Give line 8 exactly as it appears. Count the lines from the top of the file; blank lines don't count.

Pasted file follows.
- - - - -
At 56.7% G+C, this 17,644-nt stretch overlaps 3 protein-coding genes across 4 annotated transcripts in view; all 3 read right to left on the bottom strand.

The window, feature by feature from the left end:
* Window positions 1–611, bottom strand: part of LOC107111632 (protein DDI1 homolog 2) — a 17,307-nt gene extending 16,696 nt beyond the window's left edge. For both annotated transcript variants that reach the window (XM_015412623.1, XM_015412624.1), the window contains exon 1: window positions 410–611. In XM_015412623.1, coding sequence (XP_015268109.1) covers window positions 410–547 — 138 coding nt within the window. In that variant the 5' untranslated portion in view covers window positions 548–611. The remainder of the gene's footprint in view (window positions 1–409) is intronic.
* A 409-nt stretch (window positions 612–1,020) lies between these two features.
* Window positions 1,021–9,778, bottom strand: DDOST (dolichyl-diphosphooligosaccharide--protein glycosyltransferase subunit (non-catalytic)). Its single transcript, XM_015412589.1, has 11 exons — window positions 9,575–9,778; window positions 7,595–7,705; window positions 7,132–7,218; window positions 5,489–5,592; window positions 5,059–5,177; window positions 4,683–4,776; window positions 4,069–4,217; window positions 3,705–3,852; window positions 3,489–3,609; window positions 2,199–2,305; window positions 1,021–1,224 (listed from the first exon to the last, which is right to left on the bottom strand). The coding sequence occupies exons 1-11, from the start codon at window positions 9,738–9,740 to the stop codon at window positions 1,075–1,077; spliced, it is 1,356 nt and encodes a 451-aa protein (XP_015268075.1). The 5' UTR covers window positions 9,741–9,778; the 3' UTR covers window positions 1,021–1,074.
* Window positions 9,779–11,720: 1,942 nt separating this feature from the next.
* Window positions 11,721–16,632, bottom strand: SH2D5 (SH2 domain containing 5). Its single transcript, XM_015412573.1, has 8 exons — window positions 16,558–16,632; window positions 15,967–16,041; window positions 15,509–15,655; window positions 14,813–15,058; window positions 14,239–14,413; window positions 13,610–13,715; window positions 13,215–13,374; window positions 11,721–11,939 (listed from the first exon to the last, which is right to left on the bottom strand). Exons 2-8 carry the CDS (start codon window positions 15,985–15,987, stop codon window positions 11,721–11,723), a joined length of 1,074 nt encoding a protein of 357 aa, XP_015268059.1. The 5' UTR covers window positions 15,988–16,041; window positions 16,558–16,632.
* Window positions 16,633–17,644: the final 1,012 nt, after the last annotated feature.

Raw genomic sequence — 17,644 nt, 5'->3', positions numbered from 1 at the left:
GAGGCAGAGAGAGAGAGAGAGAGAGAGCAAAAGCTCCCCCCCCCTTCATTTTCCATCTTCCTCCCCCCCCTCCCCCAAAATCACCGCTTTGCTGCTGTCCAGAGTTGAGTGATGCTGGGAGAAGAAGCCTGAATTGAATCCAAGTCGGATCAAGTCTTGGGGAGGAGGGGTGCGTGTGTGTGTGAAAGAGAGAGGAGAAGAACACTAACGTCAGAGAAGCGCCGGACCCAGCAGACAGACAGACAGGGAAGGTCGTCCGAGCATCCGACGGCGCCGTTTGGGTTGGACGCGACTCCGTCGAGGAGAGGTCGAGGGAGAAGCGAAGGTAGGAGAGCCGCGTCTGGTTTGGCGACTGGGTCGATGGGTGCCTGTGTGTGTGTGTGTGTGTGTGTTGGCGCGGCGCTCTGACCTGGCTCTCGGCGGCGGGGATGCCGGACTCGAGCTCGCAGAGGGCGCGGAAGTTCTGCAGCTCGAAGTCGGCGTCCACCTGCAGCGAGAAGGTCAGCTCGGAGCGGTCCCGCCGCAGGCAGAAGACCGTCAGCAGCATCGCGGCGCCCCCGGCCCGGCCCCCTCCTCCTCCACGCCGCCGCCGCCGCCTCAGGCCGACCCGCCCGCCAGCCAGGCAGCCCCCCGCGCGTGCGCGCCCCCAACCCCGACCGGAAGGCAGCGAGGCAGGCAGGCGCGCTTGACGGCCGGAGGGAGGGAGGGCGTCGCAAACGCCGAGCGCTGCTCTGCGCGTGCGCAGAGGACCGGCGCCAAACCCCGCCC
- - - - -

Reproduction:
* Window positions 16,633–17,644: the final 1,012 nt, after the last annotated feature.